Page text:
" ‘ The " reasonable person" is not someone who is " hypersensitive or unduly suspicious," but rather is a " well-informed, thoughtful observer." ’ [Citations.] ‘ [T]he partisan litigant emotionally involved in the controversy underlying the lawsuit is not the disinterested objective observer whose doubts concerning the judge's impartiality provide the governing standard.’ " ( Haworth, supra, 50 Cal.4th at p. 389, 112 Cal.Rptr.3d 853, 235 P.3d 152; United Farm Workers, supra, 170 Cal.App.3d at p. 106, fn. 6, 216 Cal.Rptr. 4.) Moreover, the reasonable person must be viewed from the perspective of the reasonable layperson, " someone outside the judicial system," because " judicial insiders, ‘ accustomed to the process of dispassionate decision making and keenly aware of their Constitutional and ethical obligations to decide matters solely on the merits, may regard asserted conflicts to be more innocuous than an outsider would.’ " ( In re Kensington International Ltd., supra, 368 F.3d at p. 303; accord Leland Stanford Junior University v. Superior Court (1985) 173 Cal.App.3d 403, 408, 219 Cal.Rptr. 40 [employing the " ‘ average person on the street’ " standard]; United Farm Workers, supra, 170 Cal.App.3d at p. 104, 216 Cal.Rptr. 4 [same].)

The California Supreme Court has cautioned that a party raising the issue has a heavy burden and must " ‘ clearly’ " establish the appearance of bias. ( Haworth, supra, 50 Cal.4th at p. 389, 112 Cal.Rptr.3d 853, 235 P.3d 152; see Mt. Holyoke Homes, L.P. v. Jeffer Mangels Butler & Mitchell, LLP (2013) 219 Cal.App.4th 1299, 1311, 162 Cal.Rptr.3d 597.) " [T]he appearance-of-partiality ‘ standard " must not be so broadly construed that it becomes, in effect, presumptive, so that recusal is mandated upon the merest unsubstantiated suggestion of personal bias or prejudice." ’ " ( Haworth, supra, 50 Cal.4th at p. 389, 112 Cal.Rptr.3d 853, 235 P.3d 152.) " A judge ... ‘ has a duty to decide any proceeding in which he or she is not disqualified.’ [Citation.] ‘ " Judicial responsibility does not require shrinking every time an advocate asserts the objective and fair judge appears to be biased. The duty of a judge to sit where not disqualified is equally as strong as the duty not to sit when disqualified." ’ " ( Id. at p. 392, 112 Cal.Rptr.3d 853, 235 P.3d 152.)

The weight of authority supports that where, as here, the relevant facts are undisputed, [168 Cal.Rptr.3d 611] a de novo review standard applies to a section 170.1(a)(6)(A)(iii)

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challenge to a claimed appearance of partiality. (See Briggs v. Superior Court (2001) 87 Cal.App.4th 312, 319, 104 Cal.Rptr.2d 445; Sincavage v. Superior Court (1996) 42 Cal.App.4th 224, 230, 49 Cal.Rptr.2d 615; Flier v. Superior Court, supra, 23 Cal.App.4th at p. 171, 28 Cal.Rptr.2d 383; see also Haworth, supra, 50 Cal.4th at pp. 382-388 & 383, fn. 8, 112 Cal.Rptr.3d 853, 235 P.3d 152 [holding independent review standard applies in the arbitrator appearance-of-bias context, and noting the issue has been the subject of conflicting opinions in the judicial context].)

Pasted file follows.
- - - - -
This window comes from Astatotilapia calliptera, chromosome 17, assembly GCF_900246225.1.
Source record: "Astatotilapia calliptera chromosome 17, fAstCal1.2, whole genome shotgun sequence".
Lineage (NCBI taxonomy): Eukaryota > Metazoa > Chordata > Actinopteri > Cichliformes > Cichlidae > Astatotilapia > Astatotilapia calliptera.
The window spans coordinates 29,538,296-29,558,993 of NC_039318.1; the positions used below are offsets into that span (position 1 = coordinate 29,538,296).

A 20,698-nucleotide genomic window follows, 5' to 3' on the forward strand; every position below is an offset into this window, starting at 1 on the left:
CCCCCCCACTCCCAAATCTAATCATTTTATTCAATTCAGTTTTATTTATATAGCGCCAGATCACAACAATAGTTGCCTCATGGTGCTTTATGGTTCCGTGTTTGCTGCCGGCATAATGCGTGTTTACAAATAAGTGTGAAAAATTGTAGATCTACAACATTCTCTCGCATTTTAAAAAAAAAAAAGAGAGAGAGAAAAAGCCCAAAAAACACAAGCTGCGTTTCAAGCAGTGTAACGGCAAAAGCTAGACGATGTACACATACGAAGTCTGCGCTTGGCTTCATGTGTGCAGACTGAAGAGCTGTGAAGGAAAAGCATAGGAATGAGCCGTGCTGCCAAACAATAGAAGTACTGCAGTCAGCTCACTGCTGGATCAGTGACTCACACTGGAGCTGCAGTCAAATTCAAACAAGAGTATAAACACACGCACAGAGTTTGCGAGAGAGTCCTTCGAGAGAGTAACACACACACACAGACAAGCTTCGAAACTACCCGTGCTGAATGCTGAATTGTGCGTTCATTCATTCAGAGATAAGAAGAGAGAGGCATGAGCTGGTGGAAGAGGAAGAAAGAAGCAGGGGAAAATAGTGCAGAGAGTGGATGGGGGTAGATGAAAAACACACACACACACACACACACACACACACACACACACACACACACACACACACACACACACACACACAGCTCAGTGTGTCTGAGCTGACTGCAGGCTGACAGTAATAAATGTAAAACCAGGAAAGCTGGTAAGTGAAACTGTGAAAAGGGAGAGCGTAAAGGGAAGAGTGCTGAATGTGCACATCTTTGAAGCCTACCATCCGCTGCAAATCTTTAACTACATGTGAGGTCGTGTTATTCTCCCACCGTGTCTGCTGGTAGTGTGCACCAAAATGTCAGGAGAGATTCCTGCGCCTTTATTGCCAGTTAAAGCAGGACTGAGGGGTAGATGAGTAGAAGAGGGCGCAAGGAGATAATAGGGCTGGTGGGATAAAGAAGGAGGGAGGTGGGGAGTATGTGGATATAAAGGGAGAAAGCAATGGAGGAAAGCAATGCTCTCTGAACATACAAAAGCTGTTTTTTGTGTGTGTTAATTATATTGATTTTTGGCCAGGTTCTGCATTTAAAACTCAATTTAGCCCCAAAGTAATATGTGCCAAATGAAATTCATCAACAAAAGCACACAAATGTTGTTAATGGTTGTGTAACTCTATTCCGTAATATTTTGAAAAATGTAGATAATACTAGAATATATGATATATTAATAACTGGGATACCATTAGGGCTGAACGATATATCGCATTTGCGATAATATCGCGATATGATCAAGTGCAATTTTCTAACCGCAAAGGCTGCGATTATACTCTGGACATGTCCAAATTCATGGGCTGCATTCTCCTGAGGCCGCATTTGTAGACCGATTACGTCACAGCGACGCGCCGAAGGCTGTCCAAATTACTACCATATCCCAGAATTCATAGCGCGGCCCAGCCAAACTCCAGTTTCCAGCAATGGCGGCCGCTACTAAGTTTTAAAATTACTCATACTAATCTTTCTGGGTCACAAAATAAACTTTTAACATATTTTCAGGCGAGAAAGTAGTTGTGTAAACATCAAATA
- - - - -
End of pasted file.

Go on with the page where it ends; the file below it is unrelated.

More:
II. Analysis

We agree with Kimberly there is no indication that Commissioner Ratekin's agreement to officiate at Kimberly's counsel's wedding shows bias or that she could not be impartial in all her future rulings. However, as Kenneth correctly argues, the existence of bias is not the standard here. The standard is whether a reasonable person aware of the facts would entertain doubts as to whether the commissioner could be impartial in this case. Would an objective layperson aware of all relevant facts reasonably conclude that Commissioner Ratekin could not be impartial and would tend to favor a litigant because the commissioner officiated at the litigant's counsel's wedding?

In answering this question, we do not write on a clean slate. In [168 Cal.Rptr.3d 612] People v. Carter, supra, 36 Cal.4th 1215, 32 Cal.Rptr.3d 838, 117 P.3d 544 ( Carter ), the California Supreme Court rejected the defendant's claims that a trial judge's act of officiating at the prosecutor's daughter's wedding several months before the commencement of a death penalty trial created an appearance of partiality under section 170.1(a)(6)(A)(iii).

In Carter, the defendant moved to disqualify the trial judge (Superior Court Judge Melinda Lasater) based on the defendant's assertions of close personal ties between the prosecutor and Judge Lasater. ( Carter, supra, 36 Cal.4th at pp. 1240-1241, 32 Cal.Rptr.3d 838, 117 P.3d 544.) These connections included that Judge Lasater and the prosecutor had previously worked together in the district attorney's office; the judge's family had gone camping with the prosecutor's family in addition to other families; the judge's husband had purchased the prosecutor's son's dirt bike approximately 10 years earlier; the prosecutor's daughter had " ‘ house sat’ " for the judge one year earlier and been paid a minimal amount; and the judge and the prosecutor had sporadic social contacts at parties. ( Id. at p. 1241, 32 Cal.Rptr.3d 838, 117 P.3d 544.) Additionally, several months before the death penalty trial was scheduled to begin, Judge Lasater officiated at the wedding of the prosecutor's daughter at his daughter's request. ( Ibid. ) As part of this activity,